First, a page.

Waugh readers will know of the cruise ship M/V Stella Polaris as the vessel on which Evelyn Waugh and his first wife traveled on the 1929 cruise that became the subject of his first travel book. This was Labels published in 1930. The travel column of the South China Morning Post carries a story about the ship’s history after Waugh’s noteworthy journey:
The arrival on Christmas Eve, 1929, of the Stella Polaris was eagerly awaited in Hong Kong. “From the illustrations and brochures,” noted the Hong Kong Daily Press on December 14, “the vessel appears to be as luxurious as any ship that has ever steamed into the port […] with spacious promenade decks and comfortable cabins with the latest Thermotank Punkah ventilating system.” The same paper witnessed her grand arrival at the Kowloon Wharf: “Her graceful yacht-like lines, and gleaming white paint attracted immediate attention as she made her way into her berth passing sturdy cargo boats, warships, and native craft.”
The SCMP article includes an excellent photo of the ship which looks more like a yacht than a cruise ship, at least by today’s standards. The article then mentions Waugh’s connection with the ship:
One of the first purpose-built luxury cruise ships, the “Stella” had carried English writer Evelyn Waugh around the Mediterranean earlier that year. The resulting Labels: A Mediterranean Journal (1930) was his first travel book, in which he had promised the ship’s Norwegian owners generous coverage, in exchange for a free berth.
“Every Englishman abroad, until it is proven to the contrary, likes to consider himself a traveller and not a tourist,” he wrote. “As I watched my luggage being lifted on to the Stella I knew that it was no use keeping up the pretence any longer. My fellow passengers and I were tourists, without any compromise or extenuation.” On board, “as one would expect from her origin, she exhibited a Nordic and almost glacial cleanliness. I have never seen anything outside a hospital so much scrubbed and polished.”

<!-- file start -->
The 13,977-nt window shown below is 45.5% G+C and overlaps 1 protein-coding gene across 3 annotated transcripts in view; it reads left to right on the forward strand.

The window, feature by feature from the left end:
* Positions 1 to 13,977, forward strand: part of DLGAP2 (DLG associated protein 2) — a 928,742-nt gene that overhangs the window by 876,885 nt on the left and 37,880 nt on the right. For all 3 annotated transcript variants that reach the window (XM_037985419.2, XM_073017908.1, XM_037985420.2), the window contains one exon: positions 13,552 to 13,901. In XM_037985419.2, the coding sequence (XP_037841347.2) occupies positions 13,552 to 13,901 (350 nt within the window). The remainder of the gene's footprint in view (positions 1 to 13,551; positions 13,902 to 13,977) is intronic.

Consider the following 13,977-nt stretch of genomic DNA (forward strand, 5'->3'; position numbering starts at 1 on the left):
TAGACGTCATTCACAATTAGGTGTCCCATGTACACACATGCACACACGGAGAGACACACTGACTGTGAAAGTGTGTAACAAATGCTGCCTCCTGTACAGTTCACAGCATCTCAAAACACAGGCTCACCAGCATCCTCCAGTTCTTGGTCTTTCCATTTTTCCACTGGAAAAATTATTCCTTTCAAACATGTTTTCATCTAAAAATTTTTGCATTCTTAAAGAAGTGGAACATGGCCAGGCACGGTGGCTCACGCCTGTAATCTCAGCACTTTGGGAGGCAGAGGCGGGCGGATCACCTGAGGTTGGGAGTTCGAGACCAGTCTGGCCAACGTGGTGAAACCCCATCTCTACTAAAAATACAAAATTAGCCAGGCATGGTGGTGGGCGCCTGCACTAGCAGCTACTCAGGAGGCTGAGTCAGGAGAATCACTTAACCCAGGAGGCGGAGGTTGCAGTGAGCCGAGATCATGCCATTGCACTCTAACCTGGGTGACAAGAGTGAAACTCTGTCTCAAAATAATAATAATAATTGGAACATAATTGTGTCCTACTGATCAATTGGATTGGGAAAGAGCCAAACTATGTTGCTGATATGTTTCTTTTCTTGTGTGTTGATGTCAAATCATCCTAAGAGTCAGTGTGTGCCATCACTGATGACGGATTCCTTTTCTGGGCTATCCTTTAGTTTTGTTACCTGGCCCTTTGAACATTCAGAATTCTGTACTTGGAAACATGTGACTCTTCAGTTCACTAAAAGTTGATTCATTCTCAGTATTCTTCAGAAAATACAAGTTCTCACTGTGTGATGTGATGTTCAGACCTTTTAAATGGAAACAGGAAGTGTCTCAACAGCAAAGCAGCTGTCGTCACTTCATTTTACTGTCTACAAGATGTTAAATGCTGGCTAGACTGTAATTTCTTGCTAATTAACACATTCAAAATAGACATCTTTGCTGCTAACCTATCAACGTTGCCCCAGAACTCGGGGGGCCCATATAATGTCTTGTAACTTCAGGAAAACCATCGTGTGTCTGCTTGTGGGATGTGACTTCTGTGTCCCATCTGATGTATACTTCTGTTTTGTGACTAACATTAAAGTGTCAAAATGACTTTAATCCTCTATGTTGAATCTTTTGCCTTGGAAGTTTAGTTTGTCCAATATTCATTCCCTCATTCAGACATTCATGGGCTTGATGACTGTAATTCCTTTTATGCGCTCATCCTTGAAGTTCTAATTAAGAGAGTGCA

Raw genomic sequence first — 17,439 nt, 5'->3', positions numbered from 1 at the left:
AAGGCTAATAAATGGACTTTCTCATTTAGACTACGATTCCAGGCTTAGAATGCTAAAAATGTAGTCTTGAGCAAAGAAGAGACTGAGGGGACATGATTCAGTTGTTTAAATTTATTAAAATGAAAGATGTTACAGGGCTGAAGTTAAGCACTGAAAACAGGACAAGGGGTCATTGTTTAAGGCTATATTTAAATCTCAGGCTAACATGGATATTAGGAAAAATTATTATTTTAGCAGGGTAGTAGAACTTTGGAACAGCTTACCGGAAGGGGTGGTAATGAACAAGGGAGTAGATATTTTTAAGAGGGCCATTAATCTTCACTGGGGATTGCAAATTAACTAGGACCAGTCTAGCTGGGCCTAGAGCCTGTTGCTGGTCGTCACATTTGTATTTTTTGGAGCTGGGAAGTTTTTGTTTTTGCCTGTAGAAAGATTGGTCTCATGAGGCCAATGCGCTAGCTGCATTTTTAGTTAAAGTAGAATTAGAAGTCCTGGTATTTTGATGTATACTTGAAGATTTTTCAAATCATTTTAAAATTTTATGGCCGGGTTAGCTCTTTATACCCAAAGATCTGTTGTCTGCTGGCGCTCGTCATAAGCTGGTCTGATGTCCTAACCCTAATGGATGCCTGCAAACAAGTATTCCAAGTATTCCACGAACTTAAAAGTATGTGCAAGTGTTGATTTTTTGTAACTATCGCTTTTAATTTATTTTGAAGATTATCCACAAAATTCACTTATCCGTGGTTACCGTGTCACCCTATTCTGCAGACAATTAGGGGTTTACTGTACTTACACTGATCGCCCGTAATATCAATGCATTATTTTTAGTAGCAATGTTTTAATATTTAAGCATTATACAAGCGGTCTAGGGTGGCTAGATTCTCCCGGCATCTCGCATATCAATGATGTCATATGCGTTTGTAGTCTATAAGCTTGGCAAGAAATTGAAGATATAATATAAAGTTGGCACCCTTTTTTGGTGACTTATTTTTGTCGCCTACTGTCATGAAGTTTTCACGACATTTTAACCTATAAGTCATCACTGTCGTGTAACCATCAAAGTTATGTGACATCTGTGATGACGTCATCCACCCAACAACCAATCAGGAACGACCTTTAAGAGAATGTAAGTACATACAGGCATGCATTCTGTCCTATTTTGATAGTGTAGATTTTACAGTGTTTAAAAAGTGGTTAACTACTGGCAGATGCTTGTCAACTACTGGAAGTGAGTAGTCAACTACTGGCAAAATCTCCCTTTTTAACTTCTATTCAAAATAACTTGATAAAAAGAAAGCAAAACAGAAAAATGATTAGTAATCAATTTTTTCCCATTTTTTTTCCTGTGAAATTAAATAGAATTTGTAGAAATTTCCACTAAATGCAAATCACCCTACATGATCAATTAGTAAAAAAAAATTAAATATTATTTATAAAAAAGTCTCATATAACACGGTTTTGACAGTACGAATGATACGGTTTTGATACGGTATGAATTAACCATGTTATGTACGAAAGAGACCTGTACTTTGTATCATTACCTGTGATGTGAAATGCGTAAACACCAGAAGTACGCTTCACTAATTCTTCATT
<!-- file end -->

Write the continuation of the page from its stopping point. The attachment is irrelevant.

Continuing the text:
Waugh also offers a more detailed description of the ship not quoted in the SCMP:
She was certainly a very pretty ship, standing rather high in the water, with the tail-pointed prow of a sailing yacht, white all over except for her single yellow funnel, and almost ostentatiously clean […] So far, I was agreeably impressed, but I reserved judgment, for she has the reputation of being “the last word” in luxury design, and I am constitutionally sceptical of this kind of reputation. (London, 1974, p. 39)
The SCMP story goes on to explain that the ship was one of the first to be used for pleasure cruising in the Arctic regions of Scandinavia and concludes with this:
After a long and distinguished career, the Stella was sold to a Japanese company in 1969. She became a floating hotel then a floating restaurant, serving Scandinavian smorgasbords off the Izu Peninsula. In 2006 she was bought by a Swedish company for refurbishment in Stockholm, but sank under tow while still in Japanese waters.
For more information on the ship see this link.